Starving Artist: Duncan Walsh
Shikoku. The lost island. Aside from white-clad pilgrims, nobody comes here. The Japanese themselves are hard-pressed to locate Matsuyama on a mental map. All traces of culture run cold in Botchan’s room, Dōgo Onsen. With no discernible pulse, we cast a palm across the eyelids and move on.
Duncan Walsh arrived in Ehime Prefecture more than three years ago and, with the miserablist wit of a nascent Morrissey, set about turning the barren landscape to his advantage. Siding himself with an international collective that called themselves The Watanabes, Walsh began depicting the deflated life of a rural gaijin with the kind of self-deprecating humor that comes natural to many British men. His lyrics struck an instant chord and JET communities across the nation were set buzzing with news of an unlikely new hero.
"I suppose we really started taking our music seriously with the huge success of Love Princess," he explains. "It has this lyric about, “wishing for more success with the opposite sex”, which went down a treat with the vast populace of sexually starved, rurally imprisoned English teachers in Ehime. It felt like we really had written one for the people." With the advent of Youtube and MySpace, the song has taken on a life of its own, and Walsh is delighted to find it’s been broadcast on radio stations both here and abroad. "It catapulted us onto the forefront of the Northeast Ehime music scene," he boasts proudly, tongue firmly in cheek.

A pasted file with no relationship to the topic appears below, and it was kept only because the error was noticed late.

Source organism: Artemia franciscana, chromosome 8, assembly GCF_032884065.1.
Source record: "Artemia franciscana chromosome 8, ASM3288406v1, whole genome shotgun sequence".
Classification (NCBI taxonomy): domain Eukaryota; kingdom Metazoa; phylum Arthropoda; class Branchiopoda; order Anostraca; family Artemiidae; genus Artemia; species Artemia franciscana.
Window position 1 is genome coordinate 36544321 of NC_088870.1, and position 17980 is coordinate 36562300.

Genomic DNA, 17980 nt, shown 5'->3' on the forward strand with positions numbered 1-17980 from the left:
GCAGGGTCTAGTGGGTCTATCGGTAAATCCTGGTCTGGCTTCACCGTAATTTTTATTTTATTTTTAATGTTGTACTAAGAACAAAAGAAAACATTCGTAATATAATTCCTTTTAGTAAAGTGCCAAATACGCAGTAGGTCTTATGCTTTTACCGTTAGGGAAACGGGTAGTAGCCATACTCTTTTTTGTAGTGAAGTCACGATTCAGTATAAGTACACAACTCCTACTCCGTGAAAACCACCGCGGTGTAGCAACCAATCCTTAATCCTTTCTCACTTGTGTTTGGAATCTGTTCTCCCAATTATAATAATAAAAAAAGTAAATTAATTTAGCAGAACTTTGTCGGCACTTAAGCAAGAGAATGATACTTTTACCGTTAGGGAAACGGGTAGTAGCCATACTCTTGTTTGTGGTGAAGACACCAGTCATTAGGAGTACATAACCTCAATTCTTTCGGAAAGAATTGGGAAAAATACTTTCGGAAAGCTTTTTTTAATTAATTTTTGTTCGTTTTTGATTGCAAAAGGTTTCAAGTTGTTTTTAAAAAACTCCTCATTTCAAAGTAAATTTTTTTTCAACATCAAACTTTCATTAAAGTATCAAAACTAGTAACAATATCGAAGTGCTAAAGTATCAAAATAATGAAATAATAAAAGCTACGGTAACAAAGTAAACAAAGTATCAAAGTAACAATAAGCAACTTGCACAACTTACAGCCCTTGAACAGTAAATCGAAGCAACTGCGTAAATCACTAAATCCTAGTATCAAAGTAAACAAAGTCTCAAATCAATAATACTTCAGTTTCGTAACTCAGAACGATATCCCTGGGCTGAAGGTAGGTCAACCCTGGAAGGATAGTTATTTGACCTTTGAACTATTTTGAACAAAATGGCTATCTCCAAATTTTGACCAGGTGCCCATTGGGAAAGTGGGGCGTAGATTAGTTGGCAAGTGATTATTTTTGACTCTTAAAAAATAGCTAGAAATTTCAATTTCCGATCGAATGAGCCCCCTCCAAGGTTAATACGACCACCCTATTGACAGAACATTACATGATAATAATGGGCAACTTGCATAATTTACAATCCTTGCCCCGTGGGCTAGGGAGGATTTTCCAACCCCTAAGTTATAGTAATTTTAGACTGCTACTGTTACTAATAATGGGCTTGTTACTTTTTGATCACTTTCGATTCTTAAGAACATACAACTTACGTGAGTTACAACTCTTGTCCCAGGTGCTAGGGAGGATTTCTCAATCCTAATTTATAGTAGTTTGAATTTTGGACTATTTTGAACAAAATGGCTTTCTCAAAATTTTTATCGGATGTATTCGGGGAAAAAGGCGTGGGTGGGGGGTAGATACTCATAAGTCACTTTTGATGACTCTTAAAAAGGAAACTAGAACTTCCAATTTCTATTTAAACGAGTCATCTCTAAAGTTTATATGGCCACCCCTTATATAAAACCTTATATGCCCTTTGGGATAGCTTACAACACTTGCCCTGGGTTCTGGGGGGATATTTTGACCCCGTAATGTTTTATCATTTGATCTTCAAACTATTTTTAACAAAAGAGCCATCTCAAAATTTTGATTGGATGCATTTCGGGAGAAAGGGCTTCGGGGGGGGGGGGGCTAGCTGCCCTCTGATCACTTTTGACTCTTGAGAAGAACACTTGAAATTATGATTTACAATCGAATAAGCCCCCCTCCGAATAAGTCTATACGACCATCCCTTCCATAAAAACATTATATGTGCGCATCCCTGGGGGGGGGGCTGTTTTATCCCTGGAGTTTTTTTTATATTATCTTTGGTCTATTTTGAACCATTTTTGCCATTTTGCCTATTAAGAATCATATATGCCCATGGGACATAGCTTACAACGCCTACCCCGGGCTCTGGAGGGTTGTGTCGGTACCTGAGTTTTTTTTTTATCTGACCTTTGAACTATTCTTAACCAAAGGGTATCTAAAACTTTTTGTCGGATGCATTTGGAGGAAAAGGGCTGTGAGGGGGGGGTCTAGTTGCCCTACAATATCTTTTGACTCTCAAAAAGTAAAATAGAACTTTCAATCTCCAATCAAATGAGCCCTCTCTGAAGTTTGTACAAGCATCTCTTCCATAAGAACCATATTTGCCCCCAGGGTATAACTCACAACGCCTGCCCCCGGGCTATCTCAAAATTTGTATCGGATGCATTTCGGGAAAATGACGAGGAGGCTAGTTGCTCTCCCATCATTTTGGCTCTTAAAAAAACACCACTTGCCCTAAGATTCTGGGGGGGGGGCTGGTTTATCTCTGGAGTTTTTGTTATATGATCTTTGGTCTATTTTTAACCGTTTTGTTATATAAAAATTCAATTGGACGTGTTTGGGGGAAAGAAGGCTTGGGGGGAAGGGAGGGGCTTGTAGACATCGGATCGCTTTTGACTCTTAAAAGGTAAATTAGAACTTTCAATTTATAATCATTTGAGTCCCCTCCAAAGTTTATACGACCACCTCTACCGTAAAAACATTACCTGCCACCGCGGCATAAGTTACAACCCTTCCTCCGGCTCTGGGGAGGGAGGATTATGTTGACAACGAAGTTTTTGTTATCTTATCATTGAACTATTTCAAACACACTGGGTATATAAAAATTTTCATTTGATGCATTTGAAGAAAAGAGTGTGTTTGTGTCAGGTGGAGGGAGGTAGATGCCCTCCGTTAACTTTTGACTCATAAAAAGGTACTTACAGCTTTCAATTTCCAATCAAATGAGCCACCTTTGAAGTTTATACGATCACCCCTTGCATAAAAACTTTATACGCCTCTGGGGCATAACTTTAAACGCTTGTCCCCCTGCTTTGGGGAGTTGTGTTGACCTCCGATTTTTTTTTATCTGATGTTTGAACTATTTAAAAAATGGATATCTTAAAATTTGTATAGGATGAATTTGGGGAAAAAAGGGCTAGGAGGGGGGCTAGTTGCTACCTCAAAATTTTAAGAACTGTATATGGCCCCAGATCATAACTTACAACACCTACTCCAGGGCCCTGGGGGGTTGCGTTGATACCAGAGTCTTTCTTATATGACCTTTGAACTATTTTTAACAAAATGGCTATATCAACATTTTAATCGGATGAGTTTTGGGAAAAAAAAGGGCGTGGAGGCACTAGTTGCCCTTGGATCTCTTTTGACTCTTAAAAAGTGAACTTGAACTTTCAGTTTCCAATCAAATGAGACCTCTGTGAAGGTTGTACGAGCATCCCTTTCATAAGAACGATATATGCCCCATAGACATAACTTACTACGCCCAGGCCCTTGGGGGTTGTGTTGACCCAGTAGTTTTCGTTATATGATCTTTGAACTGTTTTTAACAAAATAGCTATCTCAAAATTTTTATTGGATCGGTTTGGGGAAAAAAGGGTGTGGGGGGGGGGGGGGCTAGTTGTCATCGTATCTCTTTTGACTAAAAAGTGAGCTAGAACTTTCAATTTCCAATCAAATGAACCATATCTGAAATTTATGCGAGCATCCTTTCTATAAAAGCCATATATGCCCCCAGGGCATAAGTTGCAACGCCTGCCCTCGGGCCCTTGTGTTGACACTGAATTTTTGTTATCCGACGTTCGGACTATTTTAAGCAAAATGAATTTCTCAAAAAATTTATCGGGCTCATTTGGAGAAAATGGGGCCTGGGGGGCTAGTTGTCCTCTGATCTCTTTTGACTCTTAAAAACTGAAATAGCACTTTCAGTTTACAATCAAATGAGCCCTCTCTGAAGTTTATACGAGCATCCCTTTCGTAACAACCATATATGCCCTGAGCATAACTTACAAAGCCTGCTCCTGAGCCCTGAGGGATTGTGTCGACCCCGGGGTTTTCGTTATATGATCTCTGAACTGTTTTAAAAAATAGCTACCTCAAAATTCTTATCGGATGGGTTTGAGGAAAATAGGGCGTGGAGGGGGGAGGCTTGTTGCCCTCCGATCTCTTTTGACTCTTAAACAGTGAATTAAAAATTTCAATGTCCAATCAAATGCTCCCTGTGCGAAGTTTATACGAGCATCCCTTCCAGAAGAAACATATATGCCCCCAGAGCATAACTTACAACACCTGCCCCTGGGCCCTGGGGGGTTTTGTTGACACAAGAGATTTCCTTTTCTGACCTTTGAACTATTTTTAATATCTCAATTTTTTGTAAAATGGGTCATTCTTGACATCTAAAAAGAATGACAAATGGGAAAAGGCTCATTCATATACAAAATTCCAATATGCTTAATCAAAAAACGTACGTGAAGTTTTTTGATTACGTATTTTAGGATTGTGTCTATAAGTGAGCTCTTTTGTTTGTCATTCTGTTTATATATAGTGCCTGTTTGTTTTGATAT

Following a well-received national tour ("we played to a whopping 4 people in Himeji"), the band played their last jam-packed gig in Matsuyama in mid-2007 before following the big-city lights to Tokyo. Various factors have held them back since their arrival, not least the departure of their longtime drummer, but the boys are kept afloat by the experience of living their dream. "To be honest, the hard times have just made it seem more real," Walsh tells me, his enthusiastic manner reminiscent of a slim-line Jack Black. "We don’t care whether we actually make it big, we just want to tell our grandkids that we were in a band in Tokyo. We want to embrace music for a few years; write songs, play live and go home happy that we gave it a shot."
The band have one serious aim for the coming year. "We want to make it to the Fuji Rock Festival. We reached the last 50 contenders in 2007 and narrowly missed out." The voting for the unsigned stage will start online early next year, so set your bookmarks for spring. In the meantime, keep an eye on the band’s MySpace for gig listings, and make sure you log onto YouTube for a taste of rural Ehime, Watanabes’ style.
YouTube: Love Princess, by The Watanabes